SYDNEY (AFP) - The Australian and British foreign ministers on Sunday slammed the killing of a Japanese journalist by the Islamic State in Iraq and Syria (ISIS) as they vowed to tackle the militant threat at defence talks in Sydney.
British Foreign Minister Philip Hammond is in Australia for the annual meeting with his counterpart Julie Bishop, with efforts to counter terrorism and foreign fighters high on the agenda. "I wanted to extend Australia's deepest condolences to the people and government of Japan," Ms Bishop told reporters.
"The depraved behaviour that has led to the killing of two Japanese nationals is an unspeakable atrocity and we are united in our resolve to counter terrorism in all its forms wherever it occurs."
Mr Hammond echoed the Foreign Minister's words and said the allies were committed to combating the "growing challenge of Islamist extremism seeking to break down the structures of nation states".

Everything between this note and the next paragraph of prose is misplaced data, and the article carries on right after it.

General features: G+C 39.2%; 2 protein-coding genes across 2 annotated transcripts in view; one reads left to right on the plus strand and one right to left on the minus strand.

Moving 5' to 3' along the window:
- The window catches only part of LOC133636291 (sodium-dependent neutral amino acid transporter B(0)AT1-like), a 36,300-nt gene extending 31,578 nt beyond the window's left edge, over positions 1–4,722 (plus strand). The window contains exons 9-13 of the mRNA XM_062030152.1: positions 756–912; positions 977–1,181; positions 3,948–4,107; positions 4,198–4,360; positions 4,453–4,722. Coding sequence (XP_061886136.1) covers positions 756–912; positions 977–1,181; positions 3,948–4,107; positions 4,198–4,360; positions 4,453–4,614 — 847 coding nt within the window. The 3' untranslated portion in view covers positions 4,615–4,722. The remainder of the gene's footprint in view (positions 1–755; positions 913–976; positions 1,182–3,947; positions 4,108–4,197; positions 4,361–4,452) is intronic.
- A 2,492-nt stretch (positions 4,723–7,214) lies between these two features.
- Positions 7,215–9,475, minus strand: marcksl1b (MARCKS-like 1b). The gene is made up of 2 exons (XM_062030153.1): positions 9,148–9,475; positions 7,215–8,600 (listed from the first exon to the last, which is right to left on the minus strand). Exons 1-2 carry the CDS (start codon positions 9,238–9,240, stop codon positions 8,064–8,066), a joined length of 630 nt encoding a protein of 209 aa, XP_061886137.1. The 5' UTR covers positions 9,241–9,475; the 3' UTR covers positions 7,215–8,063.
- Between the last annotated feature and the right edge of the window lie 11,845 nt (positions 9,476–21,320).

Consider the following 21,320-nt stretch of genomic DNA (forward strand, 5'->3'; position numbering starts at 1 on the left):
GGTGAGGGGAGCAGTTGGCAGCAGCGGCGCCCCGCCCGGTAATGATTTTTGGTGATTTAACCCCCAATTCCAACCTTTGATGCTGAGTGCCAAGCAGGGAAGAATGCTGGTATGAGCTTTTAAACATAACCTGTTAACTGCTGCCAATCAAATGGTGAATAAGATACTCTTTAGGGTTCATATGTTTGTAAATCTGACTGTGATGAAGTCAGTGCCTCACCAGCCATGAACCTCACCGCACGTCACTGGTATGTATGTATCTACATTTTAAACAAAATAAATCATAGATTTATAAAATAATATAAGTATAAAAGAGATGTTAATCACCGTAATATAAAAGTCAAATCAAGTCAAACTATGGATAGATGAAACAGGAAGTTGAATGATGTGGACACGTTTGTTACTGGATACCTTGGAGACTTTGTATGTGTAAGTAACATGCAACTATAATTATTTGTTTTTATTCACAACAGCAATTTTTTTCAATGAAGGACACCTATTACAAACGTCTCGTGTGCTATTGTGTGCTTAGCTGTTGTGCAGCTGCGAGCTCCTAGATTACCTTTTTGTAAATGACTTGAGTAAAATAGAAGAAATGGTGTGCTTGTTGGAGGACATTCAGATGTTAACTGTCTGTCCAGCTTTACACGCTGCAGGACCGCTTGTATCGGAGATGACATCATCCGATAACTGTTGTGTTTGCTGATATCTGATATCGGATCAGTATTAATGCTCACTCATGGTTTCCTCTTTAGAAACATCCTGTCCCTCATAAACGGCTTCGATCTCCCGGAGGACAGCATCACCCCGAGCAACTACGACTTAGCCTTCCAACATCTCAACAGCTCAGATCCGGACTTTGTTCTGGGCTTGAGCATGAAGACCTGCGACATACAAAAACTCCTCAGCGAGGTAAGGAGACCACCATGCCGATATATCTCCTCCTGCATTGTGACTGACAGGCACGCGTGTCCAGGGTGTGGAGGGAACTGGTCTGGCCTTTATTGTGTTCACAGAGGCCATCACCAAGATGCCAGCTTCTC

ISIS claimed in a video released online that it has killed a Japanese hostage, the second beheading of a Japanese captive in a week.
Earlier on Sunday, Australian Prime Minister Tony Abbott condemned the purported killing as a "terrible shock" for Japan.
"This just demonstrates how important it is that all countries do what they reasonably can to disrupt and degrade this death cult which has ushered in a new dark age over parts of the Middle East," he said.
Also on the agenda was Russia, with Mr Hammond describing Moscow's actions in Ukraine as "ignoring all the rules of the post-Cold War settlement", and the fight against the spread of the Ebola epidemic.
Australia is helping to staff a 100-bed British-built Ebola treatment centre in Sierra Leone.
The pair will be joined by Britain's Defence Secretary Michael Fallon and his Australian counterpart Kevin Andrews in Sydney on Monday.